Low Carbon Development
Developing strategies to reduce poverty without worsening climate change.
One of the key questions at the heart of the development agenda concerns how countries can achieve poverty reduction and improved human development outcomes in ways that do not worsen climate change. The answer lies in identifying where the synergies and possible trade-offs are between reducing carbon emission and reducing poverty and then working out which of these are politically and economically feasible. Simple right?
Well... not quite. For one thing these synergies differ greatly from country to country - especially between middle income and low income countries - and their feasibility will be tied to the extent to which those countries buy-in to the low carbon development agenda.
Carbon emissions are produced from activities across the whole economy but the relative importance of different sectors for economic growth and poverty reduction varies enormously between countries. The energy sector is likely to be important in every country, but the relative importance of other sectors like agriculture, transport and waste management will need to be weighed up against the potential benefits of greener growth - better energy security, new opportunities for jobs and exports, improvements in health etc. In addition, the links between climate change adaptation and opportunities for building resilience and reducing vulnerabilities to climate change should also be considered.
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Low Emissions Development Strategy (LEDS)
Governments need to be able to assess these complex synergies and trade-offs as rigorously as possible in order to make decisions and implement appropriate actions. In the jargon of low carbon development this analysis and planning process is called a Low Emissions Development Strategy (LEDS).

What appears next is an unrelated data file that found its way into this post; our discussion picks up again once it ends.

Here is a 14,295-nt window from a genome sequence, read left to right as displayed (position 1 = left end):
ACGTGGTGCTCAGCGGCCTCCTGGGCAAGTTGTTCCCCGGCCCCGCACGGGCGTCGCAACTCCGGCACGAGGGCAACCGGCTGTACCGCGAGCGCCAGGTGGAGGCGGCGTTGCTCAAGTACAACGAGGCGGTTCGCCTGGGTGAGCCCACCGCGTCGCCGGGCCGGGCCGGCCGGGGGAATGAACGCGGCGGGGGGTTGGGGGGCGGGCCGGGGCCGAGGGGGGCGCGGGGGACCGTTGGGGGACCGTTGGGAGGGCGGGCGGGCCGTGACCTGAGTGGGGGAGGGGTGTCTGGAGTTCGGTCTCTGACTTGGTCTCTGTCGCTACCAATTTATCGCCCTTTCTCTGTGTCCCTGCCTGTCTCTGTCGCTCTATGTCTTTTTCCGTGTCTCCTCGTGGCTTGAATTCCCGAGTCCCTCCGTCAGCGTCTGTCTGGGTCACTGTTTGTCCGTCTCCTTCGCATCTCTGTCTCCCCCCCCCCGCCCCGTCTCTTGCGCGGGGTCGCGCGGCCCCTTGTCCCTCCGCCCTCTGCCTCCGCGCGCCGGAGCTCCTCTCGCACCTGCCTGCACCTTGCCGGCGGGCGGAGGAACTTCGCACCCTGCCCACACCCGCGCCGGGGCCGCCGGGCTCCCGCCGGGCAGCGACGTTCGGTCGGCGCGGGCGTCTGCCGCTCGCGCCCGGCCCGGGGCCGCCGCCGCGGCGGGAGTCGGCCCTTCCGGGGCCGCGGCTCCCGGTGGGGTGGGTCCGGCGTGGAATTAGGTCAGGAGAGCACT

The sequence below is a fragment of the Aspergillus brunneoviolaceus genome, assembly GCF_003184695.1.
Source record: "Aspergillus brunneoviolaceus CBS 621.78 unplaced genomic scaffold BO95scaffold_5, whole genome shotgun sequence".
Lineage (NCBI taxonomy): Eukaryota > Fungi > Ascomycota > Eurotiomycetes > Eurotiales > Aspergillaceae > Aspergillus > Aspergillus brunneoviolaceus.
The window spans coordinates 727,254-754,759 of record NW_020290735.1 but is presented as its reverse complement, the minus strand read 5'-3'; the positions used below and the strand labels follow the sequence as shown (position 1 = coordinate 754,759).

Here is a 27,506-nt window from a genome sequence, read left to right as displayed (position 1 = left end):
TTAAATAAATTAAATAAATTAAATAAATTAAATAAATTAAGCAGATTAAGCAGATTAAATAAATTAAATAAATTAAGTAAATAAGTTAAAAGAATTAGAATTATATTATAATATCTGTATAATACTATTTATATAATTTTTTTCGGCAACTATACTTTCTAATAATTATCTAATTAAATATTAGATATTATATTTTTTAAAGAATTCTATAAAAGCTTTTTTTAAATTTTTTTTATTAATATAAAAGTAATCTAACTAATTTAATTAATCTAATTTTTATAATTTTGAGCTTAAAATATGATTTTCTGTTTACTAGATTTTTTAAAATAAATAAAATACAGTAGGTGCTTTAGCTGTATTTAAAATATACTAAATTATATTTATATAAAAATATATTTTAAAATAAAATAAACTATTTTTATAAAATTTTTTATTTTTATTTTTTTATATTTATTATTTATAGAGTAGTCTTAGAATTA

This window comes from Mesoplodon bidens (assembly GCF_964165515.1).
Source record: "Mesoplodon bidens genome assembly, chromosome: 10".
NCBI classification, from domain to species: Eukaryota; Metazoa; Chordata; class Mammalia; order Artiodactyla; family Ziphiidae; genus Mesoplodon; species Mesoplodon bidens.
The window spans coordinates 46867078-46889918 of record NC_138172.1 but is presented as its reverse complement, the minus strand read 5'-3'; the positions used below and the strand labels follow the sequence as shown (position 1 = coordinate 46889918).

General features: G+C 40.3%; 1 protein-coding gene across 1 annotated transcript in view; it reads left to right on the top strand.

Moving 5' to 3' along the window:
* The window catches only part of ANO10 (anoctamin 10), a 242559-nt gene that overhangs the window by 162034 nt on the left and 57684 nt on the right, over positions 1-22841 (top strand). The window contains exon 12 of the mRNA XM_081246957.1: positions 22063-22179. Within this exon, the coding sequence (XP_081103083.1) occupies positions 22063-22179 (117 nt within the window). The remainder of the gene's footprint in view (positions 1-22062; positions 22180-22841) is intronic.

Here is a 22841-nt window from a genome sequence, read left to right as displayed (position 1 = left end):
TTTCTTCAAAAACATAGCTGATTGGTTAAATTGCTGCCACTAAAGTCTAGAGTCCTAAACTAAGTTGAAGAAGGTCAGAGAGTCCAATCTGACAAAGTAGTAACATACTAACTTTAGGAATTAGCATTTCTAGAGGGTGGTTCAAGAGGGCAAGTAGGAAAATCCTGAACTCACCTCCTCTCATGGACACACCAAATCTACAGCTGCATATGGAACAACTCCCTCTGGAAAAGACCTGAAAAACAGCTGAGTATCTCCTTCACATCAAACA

Because of the wide variation in what different countries will need from LEDS there is no universal formula or set of tools for producing them. However several agencies have initiatives that support the development of LEDS in various ways. These include UNDP, EU, the World Bank's ESMAP programme, CDKN, ClimaSouth, LEDS Global Partnership (LEDS GP) and various bilateral donors.
Key elements of strategies
Learning from the development of LEDS to date suggests that strategy processes are likely to need to include a number of key elements. Firstly they require a well defined vision that reflects the particular country context and development goals. They will then need to gather data to understand the current situation with respect to greenhouse gas emissions and the socio-economic and environmental context. This data then provides a baseline from which planners can model future scenarios for the medium to long term, analyse the costs and benefits of different options and, ultimately, prioritise the most appropriate and beneficial policies and measures.
</p><p>Elements of effective LEDS, ClimaSouth 2015</p>
For the strategy to succeed will require the buy-in of a wide range of stakeholders from government ministries, local government, the private sector, civil society and the general public so a detailed mapping of who needs to be involved and some creative thinking about how to engage with those groups, from the very beginning of the process, is important.
The resulting strategy needs to integrate well with other national or local government development plans and provide sector specific actions that take account of both the technical capacity and financial resources required. These should be presented clearly showing how priorities were determined in a transparent and inclusive manner.